See a Tapestry Commissioned to Celebrate the Paris Summer Olympics

Designed by artist Marjane Satrapi, the enormous triptych depicts athletes competing around the Eiffel Tower

Full Olympic triptych
The three-panel artwork depicts a javelin thrower, a skateboarder and a break dancer. Bertrand Guay / AFP via Getty Images

French-Iranian artist Marjane Satrapi has unveiled a nearly 30-foot long tapestry commissioned to mark the 2024 Summer Olympics in Paris.

Satrapi—known best for her graphic novel Persepolis—debuted the finished tapestry at the Mobilier National, a public organization that preserves France’s state furniture and textile collections, on March 12. The impressive work of art is a triptych crafted from wool yarn. It weighs about 130 pounds.

The tapestry’s three panels feature brightly colored silhouettes of athletes competing in various sports around the Eiffel Tower.

On the left, a woman participates in the traditional javelin throw. On the right, a skateboarder performs a trick in the air above a break dancer, alluding to two of the newest sports in the Olympics’ lineup. The central panel depicts a man and a woman gracefully lunging toward each other, their hands poised to meet in front of the Olympic flame.

Marjane Satrapi and the Olympic triptych
Graphic novelist Marjane Satrapi poses in front a tapestry she designed in honor of the 2024 Summer Olympics in Paris. Bertrand Guay / AFP via Getty Images

The Olympic Games begin in Paris on July 26. To celebrate the international sporting event, the French capital is highlighting the Olympics’ cultural impact in a variety of ways. An upcoming exhibition at the Louvre, for instance, will be dedicated to the art and history of the Olympics. Additionally, this year’s gold, silver and bronze medals will feature iron fragments from the Eiffel Tower.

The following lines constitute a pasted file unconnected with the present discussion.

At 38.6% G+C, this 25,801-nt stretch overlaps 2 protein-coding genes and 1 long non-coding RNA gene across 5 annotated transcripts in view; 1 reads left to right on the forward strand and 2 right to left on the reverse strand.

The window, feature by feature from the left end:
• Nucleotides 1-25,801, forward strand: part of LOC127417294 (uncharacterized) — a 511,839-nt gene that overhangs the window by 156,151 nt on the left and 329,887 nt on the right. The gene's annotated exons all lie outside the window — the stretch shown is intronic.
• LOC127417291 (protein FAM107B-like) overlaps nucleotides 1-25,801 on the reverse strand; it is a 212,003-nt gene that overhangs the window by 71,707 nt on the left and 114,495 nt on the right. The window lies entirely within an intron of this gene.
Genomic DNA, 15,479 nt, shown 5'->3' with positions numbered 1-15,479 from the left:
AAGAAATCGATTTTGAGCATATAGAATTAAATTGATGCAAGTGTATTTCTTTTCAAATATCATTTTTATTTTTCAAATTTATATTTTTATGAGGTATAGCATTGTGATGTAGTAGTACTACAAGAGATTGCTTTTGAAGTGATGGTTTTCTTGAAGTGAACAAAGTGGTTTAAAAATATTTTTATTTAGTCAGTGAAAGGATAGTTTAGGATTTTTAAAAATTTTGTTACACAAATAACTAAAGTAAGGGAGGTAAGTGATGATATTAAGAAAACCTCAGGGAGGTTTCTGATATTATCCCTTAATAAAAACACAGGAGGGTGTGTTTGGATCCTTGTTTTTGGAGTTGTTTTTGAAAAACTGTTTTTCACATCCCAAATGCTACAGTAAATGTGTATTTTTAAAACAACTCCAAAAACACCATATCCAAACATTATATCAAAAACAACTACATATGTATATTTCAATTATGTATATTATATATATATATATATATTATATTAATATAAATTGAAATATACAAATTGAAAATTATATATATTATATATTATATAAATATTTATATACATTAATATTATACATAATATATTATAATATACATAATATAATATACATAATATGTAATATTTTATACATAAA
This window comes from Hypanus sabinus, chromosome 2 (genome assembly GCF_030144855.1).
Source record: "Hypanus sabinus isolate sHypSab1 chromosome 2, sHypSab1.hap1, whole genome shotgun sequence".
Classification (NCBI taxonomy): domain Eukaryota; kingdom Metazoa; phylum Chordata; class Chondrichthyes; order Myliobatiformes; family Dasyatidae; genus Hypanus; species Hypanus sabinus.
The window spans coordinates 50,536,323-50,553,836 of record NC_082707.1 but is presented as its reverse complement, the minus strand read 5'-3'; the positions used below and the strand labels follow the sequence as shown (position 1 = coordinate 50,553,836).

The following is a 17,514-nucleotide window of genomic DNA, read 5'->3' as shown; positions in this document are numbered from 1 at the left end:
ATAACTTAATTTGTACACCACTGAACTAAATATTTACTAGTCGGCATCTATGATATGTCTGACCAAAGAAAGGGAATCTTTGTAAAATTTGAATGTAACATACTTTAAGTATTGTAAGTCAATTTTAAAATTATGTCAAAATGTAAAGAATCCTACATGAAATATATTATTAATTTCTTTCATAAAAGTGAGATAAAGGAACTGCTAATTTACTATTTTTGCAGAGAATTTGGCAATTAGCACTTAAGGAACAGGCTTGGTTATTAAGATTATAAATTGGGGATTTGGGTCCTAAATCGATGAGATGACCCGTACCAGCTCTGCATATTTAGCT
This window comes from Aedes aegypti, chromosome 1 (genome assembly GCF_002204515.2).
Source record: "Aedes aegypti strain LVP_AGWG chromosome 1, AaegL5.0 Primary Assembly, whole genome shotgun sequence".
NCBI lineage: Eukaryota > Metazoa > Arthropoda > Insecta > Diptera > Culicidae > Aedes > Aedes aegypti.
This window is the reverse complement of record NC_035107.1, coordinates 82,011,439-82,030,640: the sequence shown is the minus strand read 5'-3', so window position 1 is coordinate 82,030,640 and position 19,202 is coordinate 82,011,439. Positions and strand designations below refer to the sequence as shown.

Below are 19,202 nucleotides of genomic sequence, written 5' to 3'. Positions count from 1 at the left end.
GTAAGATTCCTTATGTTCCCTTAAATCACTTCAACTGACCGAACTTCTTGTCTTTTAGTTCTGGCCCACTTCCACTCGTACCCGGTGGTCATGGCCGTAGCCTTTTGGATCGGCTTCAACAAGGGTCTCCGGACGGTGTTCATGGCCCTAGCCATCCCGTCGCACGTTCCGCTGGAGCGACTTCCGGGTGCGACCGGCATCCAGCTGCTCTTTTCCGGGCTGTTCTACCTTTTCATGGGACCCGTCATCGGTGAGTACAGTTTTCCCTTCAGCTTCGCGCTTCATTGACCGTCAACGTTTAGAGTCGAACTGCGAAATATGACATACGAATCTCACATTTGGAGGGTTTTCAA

Satrapi says she received the commission for the tapestry over the phone.

“When I got the call, I thought it was a hoax, but it wasn’t,” she tells Reuters’ Vincent Daheron and Julien Pretot. “I was very delighted, very honored, very happy, but also very stressed.”

The tapestry took Satrapi three years to create. Artisans at the Gobelins Manufactory, a French tapestry factory administered by the Mobilier National, wove the triptych. The historic factory has been around since the 17th century and at one point made textiles for Louis XIV.

“We were looking for an artist with a highly visual style of expression, who also conveys in her thinking, her discourse, the values of universalism on the one hand, and French values on the other,” says Hervé Lemoine, director of the Mobilier National, per Le Monde’s Sylvie Kerviel.

Persepolis | Official Trailer (2007)

The tapestry will be exhibited at the Hôtel de la Marine in Paris beginning on June 21. After the Olympic and Paralympic Games end in September, the tapestry will travel to Nice.

Persepolis, an autobiographical coming-of-age story about Satrapi’s childhood in Tehran during and after the Iranian Revolution, was published in four French-language volumes between 2000 and 2003. In 2007, Satrapi and filmmaker Vincent Paronnaud adapted the popular graphic novel into an animated film, which received an Academy Award nomination.

The 54-year-old author left Iran in her 20s and moved to Paris, where she still lives today.

“I’m finally considered French!” she told reporters after unveiling the triptych’s first panel in March 2023, per Le Monde’s Anaïs Coignac.

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